Washington in brief: SENATE INVESTIGATION GOES HARD ON ABRAMOFF NONPROFITS
A third congressional investigation on former lobbyist Jack Abramoff’s misdeeds has detailed a case for criminal tax fraud and abuse of tax-exempt status among conservative nonprofit organizations that did the criminal ringmaster’s bidding.
The Senate Finance Committee notes, near the end of the narrative portion in a 600-page report, that it will turn over its findings to the Internal Revenue Service, the Department of Justice and the Treasury Department, organizations with full subpoena powers and the staffing to extend the investigation. Democratic staff on the committee drafted the report at the authorization of Sen. Charles Grassley, R-Iowa, the committee chairman.
According to committee findings, Abramoff’s stable of nonprofit organizations received payment for three primary activities: writing articles and editorials that favored Abramoff clients, receiving funds from Abramoff or his proxies and channeling them to his allies on various projects in a manner that concealed the source of funds (an arrangement referred to as “pass-through” funding in the report) and introducing Abramoff clients to prominent officials in Washington. A hefty measure of the money that lubricated Abramoff’s lobbying operations came from casino tribes.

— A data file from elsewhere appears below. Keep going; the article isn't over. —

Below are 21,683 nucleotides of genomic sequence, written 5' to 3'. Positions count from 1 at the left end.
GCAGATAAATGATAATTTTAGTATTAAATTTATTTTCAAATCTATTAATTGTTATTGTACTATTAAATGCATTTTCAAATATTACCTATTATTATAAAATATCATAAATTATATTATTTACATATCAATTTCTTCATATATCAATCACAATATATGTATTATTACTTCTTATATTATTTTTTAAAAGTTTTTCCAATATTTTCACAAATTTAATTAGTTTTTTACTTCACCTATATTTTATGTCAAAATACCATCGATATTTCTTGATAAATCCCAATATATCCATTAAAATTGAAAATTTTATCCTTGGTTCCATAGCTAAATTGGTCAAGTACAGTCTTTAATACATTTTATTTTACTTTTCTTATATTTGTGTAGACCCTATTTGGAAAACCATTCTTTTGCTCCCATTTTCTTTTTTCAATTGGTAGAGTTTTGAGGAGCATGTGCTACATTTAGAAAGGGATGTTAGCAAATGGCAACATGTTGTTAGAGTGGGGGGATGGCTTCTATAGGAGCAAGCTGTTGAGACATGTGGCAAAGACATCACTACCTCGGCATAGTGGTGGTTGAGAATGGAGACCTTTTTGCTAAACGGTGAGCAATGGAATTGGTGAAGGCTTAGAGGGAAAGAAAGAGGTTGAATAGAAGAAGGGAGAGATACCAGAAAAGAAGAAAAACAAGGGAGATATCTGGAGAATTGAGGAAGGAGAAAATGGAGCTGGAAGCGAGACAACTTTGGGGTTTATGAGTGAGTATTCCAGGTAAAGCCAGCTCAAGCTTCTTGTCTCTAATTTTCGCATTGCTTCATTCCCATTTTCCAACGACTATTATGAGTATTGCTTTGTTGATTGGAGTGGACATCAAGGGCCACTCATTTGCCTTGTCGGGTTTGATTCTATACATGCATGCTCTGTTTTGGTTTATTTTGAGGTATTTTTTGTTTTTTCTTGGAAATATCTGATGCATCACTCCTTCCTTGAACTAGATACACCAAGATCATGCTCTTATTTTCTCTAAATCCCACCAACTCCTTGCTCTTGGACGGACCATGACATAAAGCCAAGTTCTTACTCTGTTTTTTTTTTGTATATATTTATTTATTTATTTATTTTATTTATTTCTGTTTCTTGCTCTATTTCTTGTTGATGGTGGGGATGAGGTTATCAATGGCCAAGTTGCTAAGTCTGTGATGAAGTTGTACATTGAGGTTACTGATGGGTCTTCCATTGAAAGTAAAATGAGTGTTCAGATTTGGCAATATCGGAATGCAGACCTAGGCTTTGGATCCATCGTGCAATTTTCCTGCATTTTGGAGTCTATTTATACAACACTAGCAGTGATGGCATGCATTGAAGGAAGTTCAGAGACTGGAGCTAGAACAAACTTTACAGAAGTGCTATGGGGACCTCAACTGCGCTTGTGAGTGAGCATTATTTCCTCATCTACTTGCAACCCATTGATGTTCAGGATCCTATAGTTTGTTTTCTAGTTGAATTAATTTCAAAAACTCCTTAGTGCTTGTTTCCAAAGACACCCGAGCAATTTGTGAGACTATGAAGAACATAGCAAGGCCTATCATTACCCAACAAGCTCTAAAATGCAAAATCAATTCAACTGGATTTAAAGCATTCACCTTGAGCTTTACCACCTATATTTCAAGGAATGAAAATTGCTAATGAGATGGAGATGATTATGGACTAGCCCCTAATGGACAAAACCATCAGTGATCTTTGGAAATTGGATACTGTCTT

The most prominent organization in the report is Americans for Tax Reform, headed by Republican heavyweight Grover Norquist. Norquist is alleged to have offered ATR as Abramoff’s “pass-through” for anti-Indian gaming funds, in return for a share of the sum passed through his organization. The practice is standard in the nonprofit sector, but by law the funds that are passed through without tax, as well as the untaxed cut that is kept as a so-called pass-through fee, must pertain to those purposes for which the pass-through organization has been granted tax-exempt status.
The IRS grants tax-exempt status in recognition of charitable purposes, or more narrowly, work with a beneficial intention toward the public at large. At one point, the committee asserts, “A strong case can be made that the ‘pass through’ of anti-gambling funds was not related to ATR’s exempt purpose, and that it constituted a trade or business regularly carried on by ATR.”
Norquist has denied wrongdoing, along with the other organizations identified in the report: the Council for Republican Environmental Advocacy, Citizens Against Government Waste, Toward Tradition, and the National Center for Public Policy Research.
Fresh from treatment for alcoholism, Rep. Bob Ney pleaded guilty Oct. 13 to accepting bribes in return for official acts and other crimes that trace back to the activities of former Republican lobbyist Jack Abramoff. Pursuant to a plea bargain with federal prosecutors, Ney is expected to receive at least a 27-month prison term.
Among Ney’s guilty deeds were several on behalf of Abramoff client tribes. Abramoff, who awaits sentencing on his own guilty plea, ultimately garnered something north of $60 million from tribes he represented. Ney also accepted $50,000 worth of poker chips from a foreign businessman hoping for tax breaks from Congress, and various trips valued at $170,000.